As far as the cosplay element to the series goes, My Dress-Up Darling is also unique in the fact that it focuses on the work and challenges that go into preparing a costume. The series shows a number of elements that Gojo has to factor in for the work he does on costumes that include understanding elements to the character Marin wants to cosplay, gathering materials, factoring in the bodily proportions of the person's costume, and making sure the cosplayer faithfully depicts the personality of the characters as he takes photos. While I've seen a few anime that dabble into cosplay, said titles don't go into the great amount of detail that goes into preparing the costumes for the hobby as My Dress-Up Darling does.

In addition, Gojo and Marin make for a rather entertaining couple to see in their interactions with each other throughout the series. Their different personalities with Marin's outgoing and lively personality compared to Gojo's reserved and earnest character lead to a fair share of amusing and touching situations, these also contributing to character development with Gojo as he becomes more comfortable interacting with others outside his family and Marin gradually becoming romantically interested in Gojo. The series also bucks some of the common tropes found within romantic comedy titles in that with both our leads being hormone-driven teens usually getting in some compromising situations due to their cosplay work, Gojo isn't actively lusting for Marin as he attempts to keep himself under control around her and Marin doesn't verbally or physically lash out at Gojo when they get in said situations.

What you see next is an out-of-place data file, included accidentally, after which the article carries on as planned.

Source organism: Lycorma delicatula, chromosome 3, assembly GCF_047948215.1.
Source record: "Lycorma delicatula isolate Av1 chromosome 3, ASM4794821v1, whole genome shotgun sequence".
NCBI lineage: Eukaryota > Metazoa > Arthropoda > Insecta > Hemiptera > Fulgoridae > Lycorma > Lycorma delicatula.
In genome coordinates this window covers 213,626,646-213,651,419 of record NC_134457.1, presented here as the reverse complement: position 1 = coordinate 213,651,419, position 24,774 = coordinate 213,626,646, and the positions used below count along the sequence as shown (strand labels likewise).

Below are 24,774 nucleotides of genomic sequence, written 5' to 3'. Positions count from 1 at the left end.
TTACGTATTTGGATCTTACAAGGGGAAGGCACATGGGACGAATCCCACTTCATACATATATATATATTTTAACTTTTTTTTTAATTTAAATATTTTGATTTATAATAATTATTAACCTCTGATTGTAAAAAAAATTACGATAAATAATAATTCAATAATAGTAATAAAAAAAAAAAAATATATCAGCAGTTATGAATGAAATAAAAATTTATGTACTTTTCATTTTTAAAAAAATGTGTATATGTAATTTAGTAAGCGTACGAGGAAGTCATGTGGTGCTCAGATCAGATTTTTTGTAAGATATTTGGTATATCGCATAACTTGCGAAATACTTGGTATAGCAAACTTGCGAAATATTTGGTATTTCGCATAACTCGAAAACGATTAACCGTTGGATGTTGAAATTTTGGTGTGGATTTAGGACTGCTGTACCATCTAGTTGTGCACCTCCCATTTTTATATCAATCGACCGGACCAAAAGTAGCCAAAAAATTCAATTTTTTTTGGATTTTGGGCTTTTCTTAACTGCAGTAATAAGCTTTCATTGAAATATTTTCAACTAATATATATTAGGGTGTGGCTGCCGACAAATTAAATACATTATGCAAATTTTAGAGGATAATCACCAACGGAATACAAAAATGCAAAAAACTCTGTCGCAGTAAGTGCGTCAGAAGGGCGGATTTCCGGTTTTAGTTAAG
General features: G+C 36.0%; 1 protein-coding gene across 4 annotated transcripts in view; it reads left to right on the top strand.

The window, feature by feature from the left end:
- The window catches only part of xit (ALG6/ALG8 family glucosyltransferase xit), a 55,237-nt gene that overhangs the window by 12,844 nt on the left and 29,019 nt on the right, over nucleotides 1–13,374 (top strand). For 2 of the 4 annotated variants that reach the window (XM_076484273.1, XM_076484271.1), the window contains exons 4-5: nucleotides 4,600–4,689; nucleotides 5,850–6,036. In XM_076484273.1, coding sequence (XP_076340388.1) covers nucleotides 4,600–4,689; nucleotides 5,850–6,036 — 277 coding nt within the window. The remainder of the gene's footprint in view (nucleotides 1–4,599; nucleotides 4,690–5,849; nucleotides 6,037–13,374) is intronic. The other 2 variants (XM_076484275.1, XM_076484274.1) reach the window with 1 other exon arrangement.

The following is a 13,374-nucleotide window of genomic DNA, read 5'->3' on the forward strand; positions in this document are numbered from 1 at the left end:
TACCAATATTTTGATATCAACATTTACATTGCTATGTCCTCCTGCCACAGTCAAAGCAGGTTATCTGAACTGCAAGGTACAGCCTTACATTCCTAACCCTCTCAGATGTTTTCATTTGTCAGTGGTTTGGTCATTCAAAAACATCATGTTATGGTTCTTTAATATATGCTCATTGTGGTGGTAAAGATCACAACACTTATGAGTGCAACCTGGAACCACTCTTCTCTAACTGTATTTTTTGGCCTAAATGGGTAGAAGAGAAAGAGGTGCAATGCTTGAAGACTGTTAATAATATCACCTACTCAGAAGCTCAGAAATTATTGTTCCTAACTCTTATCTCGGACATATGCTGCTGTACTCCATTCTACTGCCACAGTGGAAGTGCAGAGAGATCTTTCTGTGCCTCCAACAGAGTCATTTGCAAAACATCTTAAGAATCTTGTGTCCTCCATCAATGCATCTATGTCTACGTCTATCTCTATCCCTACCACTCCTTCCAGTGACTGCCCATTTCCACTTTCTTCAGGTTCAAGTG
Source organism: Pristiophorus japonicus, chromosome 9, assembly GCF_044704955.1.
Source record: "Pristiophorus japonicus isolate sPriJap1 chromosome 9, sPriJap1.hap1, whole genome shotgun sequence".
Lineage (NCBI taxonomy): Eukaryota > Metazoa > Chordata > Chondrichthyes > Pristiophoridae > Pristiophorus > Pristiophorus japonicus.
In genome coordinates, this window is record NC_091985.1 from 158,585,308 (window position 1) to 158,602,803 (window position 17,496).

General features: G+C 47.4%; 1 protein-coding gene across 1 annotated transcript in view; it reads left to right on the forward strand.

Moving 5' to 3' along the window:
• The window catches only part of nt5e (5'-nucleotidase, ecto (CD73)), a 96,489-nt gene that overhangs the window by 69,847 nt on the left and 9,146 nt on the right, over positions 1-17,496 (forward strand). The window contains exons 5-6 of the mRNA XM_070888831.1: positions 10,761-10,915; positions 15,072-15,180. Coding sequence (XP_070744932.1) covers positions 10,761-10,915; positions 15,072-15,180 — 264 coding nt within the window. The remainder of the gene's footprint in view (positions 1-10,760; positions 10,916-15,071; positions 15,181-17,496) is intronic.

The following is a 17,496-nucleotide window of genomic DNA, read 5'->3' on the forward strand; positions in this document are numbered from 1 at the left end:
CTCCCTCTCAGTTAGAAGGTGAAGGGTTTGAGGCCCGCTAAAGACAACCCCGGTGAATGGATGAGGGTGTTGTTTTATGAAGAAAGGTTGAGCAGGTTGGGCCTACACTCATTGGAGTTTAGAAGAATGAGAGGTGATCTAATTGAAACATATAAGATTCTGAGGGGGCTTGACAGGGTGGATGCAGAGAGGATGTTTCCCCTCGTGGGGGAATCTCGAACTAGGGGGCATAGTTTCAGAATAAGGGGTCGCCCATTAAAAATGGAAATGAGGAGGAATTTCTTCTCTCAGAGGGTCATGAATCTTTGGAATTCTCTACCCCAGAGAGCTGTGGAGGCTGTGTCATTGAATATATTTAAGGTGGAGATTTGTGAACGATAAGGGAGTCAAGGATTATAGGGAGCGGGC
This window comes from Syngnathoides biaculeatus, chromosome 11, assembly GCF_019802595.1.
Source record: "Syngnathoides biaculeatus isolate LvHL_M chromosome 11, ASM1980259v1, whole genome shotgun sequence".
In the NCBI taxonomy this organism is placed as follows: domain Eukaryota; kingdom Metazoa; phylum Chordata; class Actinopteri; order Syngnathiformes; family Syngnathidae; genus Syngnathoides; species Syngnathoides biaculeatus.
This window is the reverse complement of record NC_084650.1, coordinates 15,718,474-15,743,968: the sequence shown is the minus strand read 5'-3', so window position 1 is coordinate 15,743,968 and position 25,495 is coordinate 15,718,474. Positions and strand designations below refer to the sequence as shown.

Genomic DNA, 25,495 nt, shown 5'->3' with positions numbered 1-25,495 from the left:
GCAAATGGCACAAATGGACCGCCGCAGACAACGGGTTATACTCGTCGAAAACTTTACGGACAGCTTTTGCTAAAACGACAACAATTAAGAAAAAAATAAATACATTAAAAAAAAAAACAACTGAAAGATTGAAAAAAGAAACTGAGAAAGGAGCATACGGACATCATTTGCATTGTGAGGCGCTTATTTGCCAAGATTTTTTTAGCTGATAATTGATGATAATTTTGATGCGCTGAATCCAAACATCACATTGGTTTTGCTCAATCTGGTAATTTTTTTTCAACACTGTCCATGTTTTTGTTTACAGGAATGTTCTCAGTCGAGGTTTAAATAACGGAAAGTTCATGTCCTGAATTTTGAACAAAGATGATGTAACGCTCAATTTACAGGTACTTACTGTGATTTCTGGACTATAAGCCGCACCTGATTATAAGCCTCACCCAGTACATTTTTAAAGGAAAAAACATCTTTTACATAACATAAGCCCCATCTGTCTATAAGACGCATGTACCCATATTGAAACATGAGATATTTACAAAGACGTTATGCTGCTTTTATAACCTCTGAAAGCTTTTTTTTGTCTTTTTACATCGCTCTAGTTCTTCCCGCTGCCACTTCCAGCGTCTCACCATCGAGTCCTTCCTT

If there's one area of the series that may not be everyone's cup of tea, it would likely be the fair amount of ecchi content the series offers. While not too heavy on said content, My Dress-Up Darling still has a fair number of scenes where it shows off how attractive Marin is in some lingering camera shots and a number of scenes where she is in varying states of undress. This also occurs with a few female characters introduced around the middle of the series whom Gojo assists with preparing and modeling cosplay. Also as mentioned, it has some scenes where Marin and Gojo get into some compromising situations that make them visibly flustered and Marin usually getting joy out of teasing Gojo in showing off how attractive she is. If you are prudish about this type of content being shown within an anime series, you're likely not going to enjoy much of this series.